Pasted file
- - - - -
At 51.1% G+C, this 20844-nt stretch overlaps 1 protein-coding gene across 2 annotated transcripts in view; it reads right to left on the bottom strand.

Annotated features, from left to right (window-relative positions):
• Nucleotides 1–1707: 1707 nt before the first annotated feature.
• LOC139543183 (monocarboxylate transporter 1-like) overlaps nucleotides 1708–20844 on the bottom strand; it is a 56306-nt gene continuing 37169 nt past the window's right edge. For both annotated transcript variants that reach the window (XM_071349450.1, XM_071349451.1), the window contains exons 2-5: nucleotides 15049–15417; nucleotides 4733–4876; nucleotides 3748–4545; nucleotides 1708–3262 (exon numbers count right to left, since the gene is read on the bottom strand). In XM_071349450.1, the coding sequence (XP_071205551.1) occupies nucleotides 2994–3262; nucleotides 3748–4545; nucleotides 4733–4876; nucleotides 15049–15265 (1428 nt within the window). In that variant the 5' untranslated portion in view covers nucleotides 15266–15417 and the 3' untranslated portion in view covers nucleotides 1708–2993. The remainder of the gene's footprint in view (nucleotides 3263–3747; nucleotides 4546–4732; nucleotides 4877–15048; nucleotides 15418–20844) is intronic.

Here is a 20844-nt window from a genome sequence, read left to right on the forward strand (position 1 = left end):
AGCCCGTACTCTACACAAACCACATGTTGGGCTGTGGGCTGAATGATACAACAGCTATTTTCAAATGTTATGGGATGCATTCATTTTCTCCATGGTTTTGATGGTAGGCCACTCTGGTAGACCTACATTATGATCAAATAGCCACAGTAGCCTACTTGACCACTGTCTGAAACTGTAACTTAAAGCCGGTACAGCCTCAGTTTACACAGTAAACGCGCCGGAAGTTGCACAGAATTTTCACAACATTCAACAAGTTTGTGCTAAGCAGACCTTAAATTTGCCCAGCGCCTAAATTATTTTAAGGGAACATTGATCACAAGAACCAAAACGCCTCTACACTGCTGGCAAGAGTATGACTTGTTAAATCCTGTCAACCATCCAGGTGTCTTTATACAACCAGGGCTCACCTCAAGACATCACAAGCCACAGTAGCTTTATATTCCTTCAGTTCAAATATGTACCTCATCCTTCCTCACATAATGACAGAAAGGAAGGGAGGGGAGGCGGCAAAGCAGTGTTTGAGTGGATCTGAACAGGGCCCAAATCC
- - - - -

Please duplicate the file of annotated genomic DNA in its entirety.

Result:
At 51.1% G+C, this 20844-nt stretch overlaps 1 protein-coding gene across 2 annotated transcripts in view; it reads right to left on the bottom strand.

Annotated features, from left to right (window-relative positions):
• Nucleotides 1–1707: 1707 nt before the first annotated feature.
• LOC139543183 (monocarboxylate transporter 1-like) overlaps nucleotides 1708–20844 on the bottom strand; it is a 56306-nt gene continuing 37169 nt past the window's right edge. For both annotated transcript variants that reach the window (XM_071349450.1, XM_071349451.1), the window contains exons 2-5: nucleotides 15049–15417; nucleotides 4733–4876; nucleotides 3748–4545; nucleotides 1708–3262 (exon numbers count right to left, since the gene is read on the bottom strand). In XM_071349450.1, the coding sequence (XP_071205551.1) occupies nucleotides 2994–3262; nucleotides 3748–4545; nucleotides 4733–4876; nucleotides 15049–15265 (1428 nt within the window). In that variant the 5' untranslated portion in view covers nucleotides 15266–15417 and the 3' untranslated portion in view covers nucleotides 1708–2993. The remainder of the gene's footprint in view (nucleotides 3263–3747; nucleotides 4546–4732; nucleotides 4877–15048; nucleotides 15418–20844) is intronic.

Here is a 20844-nt window from a genome sequence, read left to right on the forward strand (position 1 = left end):
AGCCCGTACTCTACACAAACCACATGTTGGGCTGTGGGCTGAATGATACAACAGCTATTTTCAAATGTTATGGGATGCATTCATTTTCTCCATGGTTTTGATGGTAGGCCACTCTGGTAGACCTACATTATGATCAAATAGCCACAGTAGCCTACTTGACCACTGTCTGAAACTGTAACTTAAAGCCGGTACAGCCTCAGTTTACACAGTAAACGCGCCGGAAGTTGCACAGAATTTTCACAACATTCAACAAGTTTGTGCTAAGCAGACCTTAAATTTGCCCAGCGCCTAAATTATTTTAAGGGAACATTGATCACAAGAACCAAAACGCCTCTACACTGCTGGCAAGAGTATGACTTGTTAAATCCTGTCAACCATCCAGGTGTCTTTATACAACCAGGGCTCACCTCAAGACATCACAAGCCACAGTAGCTTTATATTCCTTCAGTTCAAATATGTACCTCATCCTTCCTCACATAATGACAGAAAGGAAGGGAGGGGAGGCGGCAAAGCAGTGTTTGAGTGGATCTGAACAGGGCCCAAATCC